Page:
cook's privilege

I come from a food-obsessed family.

Growing up it wasn't always clear that was how it would pan out. My mum was a great educator in all things culinary (not to mention the Chinese cooking classes she ran) and her talent for this is obvious when you meet our family - our 21st birthday parties are still talked about in some suburbs of Sydney!

Her greatest achievement in this realm however, has been with my dad. Food for dad was a necessity - gobbled as quickly as possible before the 6 brothers and sisters had an opportunity to start tucking in to his share. Mum grew up on a farm with one brother; food was their livelihood and valued.

When my parents met (in the early 1970's) my dad was yet to sample a pizza and his idea of chinese food was the chop suey grandma would get in a pot from down the road! My mother, a country lass, was far more cosmopolitan. Within 5 years the two would be married and living in Tokyo!

As I was growing up, dad continued to be a fussy bugger when it came to food. Fortunately he traveled a lot for work, so mum flexed her culinary mastery in his absence and we traveled the world at dinner time.

Over the years dad must have become suspicious of the food choices the rest of were making as he started trying some of them. We now wish he had never been introduced to some - an extra rocket salad must be ordered these days if anyone else wants a look-in! He's now mastered not only eating but preparing many cuisines, an expert at gyoza and sui mai, home made flour tortilla and pizza, not to mention his life long passion with fire (the barbecue of course!).

Back then however, dinner when dad was in residence was much more anglo and conservative - roasts, corned beef, grilled chops, steak, etc.

Mum and dad had common ground when it came to food - it had to be fresh, natural and good quality, so it was always good, even if we complained it was boring. I get great amusement that these dinners we moaned about as kids now fetch big bucks at slick city diners - you won't see me shelling out $35 for corned beef!

Lamb shanks are another restaurant anomaly for me. Back in the olden days, the shank was left attached to the leg, and as the lamb roast was nearing readiness and left to rest, the cook or, at least in our house, the carver, devoured the juicy, tender shank. Nowadays the shank has usually been removed from the lamb leg, reserved for sale in its own right.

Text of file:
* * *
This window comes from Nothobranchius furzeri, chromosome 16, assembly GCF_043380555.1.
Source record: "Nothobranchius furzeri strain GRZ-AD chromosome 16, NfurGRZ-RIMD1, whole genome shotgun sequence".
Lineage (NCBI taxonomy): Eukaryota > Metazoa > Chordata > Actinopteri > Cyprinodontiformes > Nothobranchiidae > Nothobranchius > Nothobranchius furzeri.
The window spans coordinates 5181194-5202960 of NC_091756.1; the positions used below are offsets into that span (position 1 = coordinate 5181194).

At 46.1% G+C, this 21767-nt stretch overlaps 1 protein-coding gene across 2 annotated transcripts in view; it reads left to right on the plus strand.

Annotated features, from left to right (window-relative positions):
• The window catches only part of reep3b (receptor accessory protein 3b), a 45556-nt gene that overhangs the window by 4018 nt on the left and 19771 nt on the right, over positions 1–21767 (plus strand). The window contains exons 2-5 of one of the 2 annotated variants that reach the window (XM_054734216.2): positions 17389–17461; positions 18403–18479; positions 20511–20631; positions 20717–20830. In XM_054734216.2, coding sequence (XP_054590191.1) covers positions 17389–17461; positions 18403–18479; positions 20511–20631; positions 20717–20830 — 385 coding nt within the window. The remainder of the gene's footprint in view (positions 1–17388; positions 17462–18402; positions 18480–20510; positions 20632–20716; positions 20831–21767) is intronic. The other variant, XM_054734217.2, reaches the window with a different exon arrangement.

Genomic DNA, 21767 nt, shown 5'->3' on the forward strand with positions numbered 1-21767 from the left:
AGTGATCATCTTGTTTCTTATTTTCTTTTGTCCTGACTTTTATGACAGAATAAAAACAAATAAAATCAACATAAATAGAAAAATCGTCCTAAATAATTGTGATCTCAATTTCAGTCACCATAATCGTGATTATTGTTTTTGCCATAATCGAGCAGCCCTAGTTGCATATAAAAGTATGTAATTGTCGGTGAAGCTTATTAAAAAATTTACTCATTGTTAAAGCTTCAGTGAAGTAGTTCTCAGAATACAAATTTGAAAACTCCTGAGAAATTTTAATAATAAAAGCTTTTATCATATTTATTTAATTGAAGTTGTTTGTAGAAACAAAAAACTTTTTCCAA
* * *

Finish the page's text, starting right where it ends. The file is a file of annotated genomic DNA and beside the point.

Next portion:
I was reminded of all this last night as I cooked Thit Heo Kho (Braised Pork with Egg and Coconut Juice) from SBS food safari's Vietnam episode. As the pork belly bubbled away, and the husband was out with the dog, I tucked into the 3 tiny ribs that had been attached to the belly and cooked in the "sealing" stage of the recipe. I didn't tell them - that's my little cook's privilege!

slideshow from animal vegetable mineral


purple goddess said...

My Mum used to keep a list at the back of the diary as to whose "turn" it was to have the shank!!

Bloody things are like $2.50 EACH these days.. I am so old, I can remember getting a bag of fresh shanks from the butcher for $2.00 for about 6. They were considered dog food!

Anonymous said...

Very entertaining and interesting.
Think you have exaggerated my cooking a wee bit!

Do you remember when living in Bowen shanks were 25c at the meatworks butcher shops? *[name edited]* thought was thrilled when she got a job out there. Meat for all 5 of the family for a $1.25!

They are really a sweet piece of meat.

Interestingly enough we had pork belly with black bean sauce last night which was delicious.


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t h e - g o b b l e r said...

Grocer-You are priviliged to have those foodie memories & the family history to remember them.
Also I liked this notion of the cooks privilige! Its a bit sneaky, a bit on the hush hush & every bit about why we, you & I love to cook, To get the BEST bits! LOL.